February 5, 2019 - 5:47pm
posted by Howard B. Owens in National Grid, batavia, news.

Press release:

As part of an upgrade that will improve reliability and resiliency for our western New York customers, National Grid is planning a brief power interruption in the City of Batavia, beginning at approximately 11:59 p.m. on Feb. 8 and lasting until around 2 a.m. on Feb. 9.

The planned, temporary interruption will take place as the company replaces damaged equipment on a utility pole. This level of work cannot be completed while the electric system is energized. The interruption will impact approximately 500 commercial, industrial and residential customers in the City of Batavia on streets that intersect with Main Street. Customers who will be impacted include those in neighborhoods that stretch from Redfield Parkway to Ellicott Avenue throughout much of the city’s 3rd and 4th Wards.

National Grid is contacting all impacted customers via automated phone messages to ensure that they are aware of this planned, temporary power interruption.

In the event of inclement weather, National Grid will conduct additional outreach to customers, and alert them that the work will be rescheduled for Feb. 15 to Feb. 16. 

UPDATE, Wednesday, 10:30 a.m.: National Grid will be making calls to residents at about 4 p.m. today.

December 31, 2018 - 1:42pm
posted by Howard B. Owens in National Grid, weather, news.

Press release:

With strong winds in the forecast for large portions of Upstate New York, National Grid is increasing its overnight staffing and will have line crews report for duty earlier than normal tomorrow morning. The company is prepared for the upcoming weather and provides the following safety tips so customers can be prepared as well.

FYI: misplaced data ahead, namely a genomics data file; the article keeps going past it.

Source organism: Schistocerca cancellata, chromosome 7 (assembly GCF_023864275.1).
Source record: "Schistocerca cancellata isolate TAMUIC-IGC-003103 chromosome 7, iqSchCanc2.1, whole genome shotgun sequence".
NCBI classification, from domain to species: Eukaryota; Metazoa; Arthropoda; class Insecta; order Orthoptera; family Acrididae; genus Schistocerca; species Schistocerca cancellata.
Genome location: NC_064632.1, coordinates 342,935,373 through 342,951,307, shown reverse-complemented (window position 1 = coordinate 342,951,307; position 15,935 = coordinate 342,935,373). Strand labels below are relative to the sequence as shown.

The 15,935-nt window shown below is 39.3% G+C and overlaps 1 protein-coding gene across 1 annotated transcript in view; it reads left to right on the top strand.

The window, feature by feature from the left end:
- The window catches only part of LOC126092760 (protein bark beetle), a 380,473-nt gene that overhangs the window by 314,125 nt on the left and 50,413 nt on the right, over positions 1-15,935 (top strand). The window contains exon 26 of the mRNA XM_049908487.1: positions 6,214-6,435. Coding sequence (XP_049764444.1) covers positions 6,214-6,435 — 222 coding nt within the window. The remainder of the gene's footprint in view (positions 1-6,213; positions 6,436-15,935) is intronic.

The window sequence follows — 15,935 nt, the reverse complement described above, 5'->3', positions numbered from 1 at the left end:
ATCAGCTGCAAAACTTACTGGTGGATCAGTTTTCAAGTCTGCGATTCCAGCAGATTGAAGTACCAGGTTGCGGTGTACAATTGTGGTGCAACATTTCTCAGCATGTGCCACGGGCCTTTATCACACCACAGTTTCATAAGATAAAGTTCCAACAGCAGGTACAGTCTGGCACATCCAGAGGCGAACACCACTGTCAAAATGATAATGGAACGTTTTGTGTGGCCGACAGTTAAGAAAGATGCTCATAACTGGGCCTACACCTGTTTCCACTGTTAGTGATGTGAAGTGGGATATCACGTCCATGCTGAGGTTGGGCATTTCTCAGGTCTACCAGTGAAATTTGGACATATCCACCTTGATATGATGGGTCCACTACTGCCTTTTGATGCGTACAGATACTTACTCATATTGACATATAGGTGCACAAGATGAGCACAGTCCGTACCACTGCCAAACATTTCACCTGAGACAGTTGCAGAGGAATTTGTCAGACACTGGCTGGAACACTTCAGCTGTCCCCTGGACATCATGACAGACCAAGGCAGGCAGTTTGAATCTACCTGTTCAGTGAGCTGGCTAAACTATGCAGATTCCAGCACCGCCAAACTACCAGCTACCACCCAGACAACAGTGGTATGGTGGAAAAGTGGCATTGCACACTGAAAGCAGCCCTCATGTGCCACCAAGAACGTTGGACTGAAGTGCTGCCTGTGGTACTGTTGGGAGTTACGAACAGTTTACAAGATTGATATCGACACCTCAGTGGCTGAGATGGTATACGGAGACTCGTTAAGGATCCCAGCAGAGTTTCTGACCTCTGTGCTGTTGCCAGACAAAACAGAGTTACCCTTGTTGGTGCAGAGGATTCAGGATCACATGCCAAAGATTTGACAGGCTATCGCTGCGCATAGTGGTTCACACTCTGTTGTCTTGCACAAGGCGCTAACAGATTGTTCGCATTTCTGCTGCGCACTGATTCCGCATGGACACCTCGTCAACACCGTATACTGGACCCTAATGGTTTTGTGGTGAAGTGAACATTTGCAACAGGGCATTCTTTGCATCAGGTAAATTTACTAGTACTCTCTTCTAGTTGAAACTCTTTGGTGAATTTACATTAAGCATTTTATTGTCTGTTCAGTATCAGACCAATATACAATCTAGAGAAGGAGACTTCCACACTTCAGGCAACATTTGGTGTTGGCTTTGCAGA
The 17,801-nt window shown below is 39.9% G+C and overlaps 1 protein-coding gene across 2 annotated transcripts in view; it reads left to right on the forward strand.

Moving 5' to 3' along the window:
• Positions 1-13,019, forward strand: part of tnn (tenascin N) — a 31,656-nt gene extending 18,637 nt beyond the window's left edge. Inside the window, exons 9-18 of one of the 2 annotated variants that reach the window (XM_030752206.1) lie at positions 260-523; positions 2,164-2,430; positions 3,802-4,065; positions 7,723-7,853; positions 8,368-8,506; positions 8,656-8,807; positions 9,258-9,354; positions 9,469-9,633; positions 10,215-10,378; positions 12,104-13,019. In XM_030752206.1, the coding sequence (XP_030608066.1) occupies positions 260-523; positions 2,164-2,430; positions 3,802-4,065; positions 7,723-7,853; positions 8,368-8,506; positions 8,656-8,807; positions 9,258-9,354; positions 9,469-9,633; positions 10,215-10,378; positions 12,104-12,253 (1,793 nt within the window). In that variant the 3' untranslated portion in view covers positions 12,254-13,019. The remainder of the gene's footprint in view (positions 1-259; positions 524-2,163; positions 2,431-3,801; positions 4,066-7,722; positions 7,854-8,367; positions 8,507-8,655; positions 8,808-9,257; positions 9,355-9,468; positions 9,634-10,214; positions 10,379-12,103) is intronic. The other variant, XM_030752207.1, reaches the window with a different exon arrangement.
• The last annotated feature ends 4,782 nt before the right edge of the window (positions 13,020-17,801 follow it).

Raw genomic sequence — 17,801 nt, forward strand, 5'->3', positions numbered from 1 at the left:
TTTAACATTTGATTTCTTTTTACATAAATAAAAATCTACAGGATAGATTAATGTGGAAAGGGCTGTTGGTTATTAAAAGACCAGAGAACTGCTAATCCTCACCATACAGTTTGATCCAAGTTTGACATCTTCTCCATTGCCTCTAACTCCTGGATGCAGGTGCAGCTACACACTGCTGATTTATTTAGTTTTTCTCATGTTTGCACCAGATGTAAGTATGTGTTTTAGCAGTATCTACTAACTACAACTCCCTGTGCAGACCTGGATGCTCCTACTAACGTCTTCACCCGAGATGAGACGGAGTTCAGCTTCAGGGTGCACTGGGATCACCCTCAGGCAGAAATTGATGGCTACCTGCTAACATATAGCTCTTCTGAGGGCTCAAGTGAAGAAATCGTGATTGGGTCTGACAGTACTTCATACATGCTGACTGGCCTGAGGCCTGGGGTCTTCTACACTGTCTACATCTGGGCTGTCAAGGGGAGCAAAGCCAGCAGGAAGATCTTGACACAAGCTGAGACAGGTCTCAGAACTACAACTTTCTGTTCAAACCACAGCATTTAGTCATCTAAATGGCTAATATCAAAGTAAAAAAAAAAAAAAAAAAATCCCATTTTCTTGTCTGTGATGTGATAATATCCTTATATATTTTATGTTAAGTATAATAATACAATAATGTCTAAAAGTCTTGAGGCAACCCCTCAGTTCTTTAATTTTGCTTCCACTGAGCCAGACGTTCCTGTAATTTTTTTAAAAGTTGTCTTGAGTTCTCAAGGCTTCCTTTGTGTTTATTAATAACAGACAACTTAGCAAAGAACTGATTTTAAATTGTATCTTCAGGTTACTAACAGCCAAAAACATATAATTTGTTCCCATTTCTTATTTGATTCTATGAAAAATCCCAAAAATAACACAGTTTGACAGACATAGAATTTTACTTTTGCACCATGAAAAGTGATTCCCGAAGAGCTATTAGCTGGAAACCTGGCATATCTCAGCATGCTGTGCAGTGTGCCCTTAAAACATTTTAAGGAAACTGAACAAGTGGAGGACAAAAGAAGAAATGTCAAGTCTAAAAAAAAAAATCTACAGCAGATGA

Electricity & Generator Safety

  • If a power outage occurs, customers can notify National Grid online to expedite restoration.
  • Never touch downed power lines; always assume they are carrying live electricity.
  • Downed lines should be immediately reported to National Grid at 1-800-867-5222 or to your local emergency response organization.
  • Generators used to supply power during an outage, must be operated outdoors to prevent the buildup of deadly carbon monoxide. Before operating a generator, be sure to disconnect from National Grid’s system by shutting off the main breaker, located in the electric service panel. Failure to do this could endanger our crews and your neighbors.
  • Customers who depend on electrically powered life-support equipment, such as a respirator, should register as a life-support customer by calling National Grid at 1-800-642- 4272. (In a medical emergency, always dial 9-1-1.)
  • Keep a number of working flashlights and an extra supply of batteries in your home and be sure to charge all electronic devices.
  • Please drive carefully and use caution when driving near any crews working to restore power.
  • Be sure to check on elderly family members, neighbors and others who may need assistance during an outage.
July 3, 2018 - 2:29pm
posted by Howard B. Owens in weather, National Grid, news.

Press release:

Due to high energy demand caused by this week’s extreme heat and humidity, National Grid is asking Upstate New York customers to reduce unnecessary electricity usage for the remainder of the week. Electricity supply to the area is adequate, but continued heavy demand and high temperatures could pose a threat to network reliability.